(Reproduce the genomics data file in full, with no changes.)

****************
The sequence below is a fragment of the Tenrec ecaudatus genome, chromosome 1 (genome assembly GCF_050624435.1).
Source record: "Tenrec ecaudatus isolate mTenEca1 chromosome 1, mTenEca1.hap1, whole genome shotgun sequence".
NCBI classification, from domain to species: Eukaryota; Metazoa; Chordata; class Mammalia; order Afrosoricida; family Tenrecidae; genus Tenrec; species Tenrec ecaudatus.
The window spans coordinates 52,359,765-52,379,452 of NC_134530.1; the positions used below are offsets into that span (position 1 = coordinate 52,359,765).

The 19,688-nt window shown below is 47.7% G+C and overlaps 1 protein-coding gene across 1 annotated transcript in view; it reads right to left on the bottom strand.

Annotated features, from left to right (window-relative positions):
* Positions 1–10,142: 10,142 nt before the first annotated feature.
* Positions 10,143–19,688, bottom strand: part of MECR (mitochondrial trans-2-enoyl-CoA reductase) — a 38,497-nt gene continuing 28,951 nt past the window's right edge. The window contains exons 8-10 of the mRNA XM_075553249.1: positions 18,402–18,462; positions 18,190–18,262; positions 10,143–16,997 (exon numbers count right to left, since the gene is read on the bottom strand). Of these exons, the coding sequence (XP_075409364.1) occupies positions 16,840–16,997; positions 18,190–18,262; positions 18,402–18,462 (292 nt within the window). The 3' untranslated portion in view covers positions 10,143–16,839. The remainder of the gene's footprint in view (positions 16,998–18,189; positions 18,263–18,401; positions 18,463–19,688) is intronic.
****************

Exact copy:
The sequence below is a fragment of the Tenrec ecaudatus genome, chromosome 1 (genome assembly GCF_050624435.1).
Source record: "Tenrec ecaudatus isolate mTenEca1 chromosome 1, mTenEca1.hap1, whole genome shotgun sequence".
NCBI classification, from domain to species: Eukaryota; Metazoa; Chordata; class Mammalia; order Afrosoricida; family Tenrecidae; genus Tenrec; species Tenrec ecaudatus.
The window spans coordinates 52,359,765-52,379,452 of NC_134530.1; the positions used below are offsets into that span (position 1 = coordinate 52,359,765).

The 19,688-nt window shown below is 47.7% G+C and overlaps 1 protein-coding gene across 1 annotated transcript in view; it reads right to left on the bottom strand.

Annotated features, from left to right (window-relative positions):
* Positions 1–10,142: 10,142 nt before the first annotated feature.
* Positions 10,143–19,688, bottom strand: part of MECR (mitochondrial trans-2-enoyl-CoA reductase) — a 38,497-nt gene continuing 28,951 nt past the window's right edge. The window contains exons 8-10 of the mRNA XM_075553249.1: positions 18,402–18,462; positions 18,190–18,262; positions 10,143–16,997 (exon numbers count right to left, since the gene is read on the bottom strand). Of these exons, the coding sequence (XP_075409364.1) occupies positions 16,840–16,997; positions 18,190–18,262; positions 18,402–18,462 (292 nt within the window). The 3' untranslated portion in view covers positions 10,143–16,839. The remainder of the gene's footprint in view (positions 16,998–18,189; positions 18,263–18,401; positions 18,463–19,688) is intronic.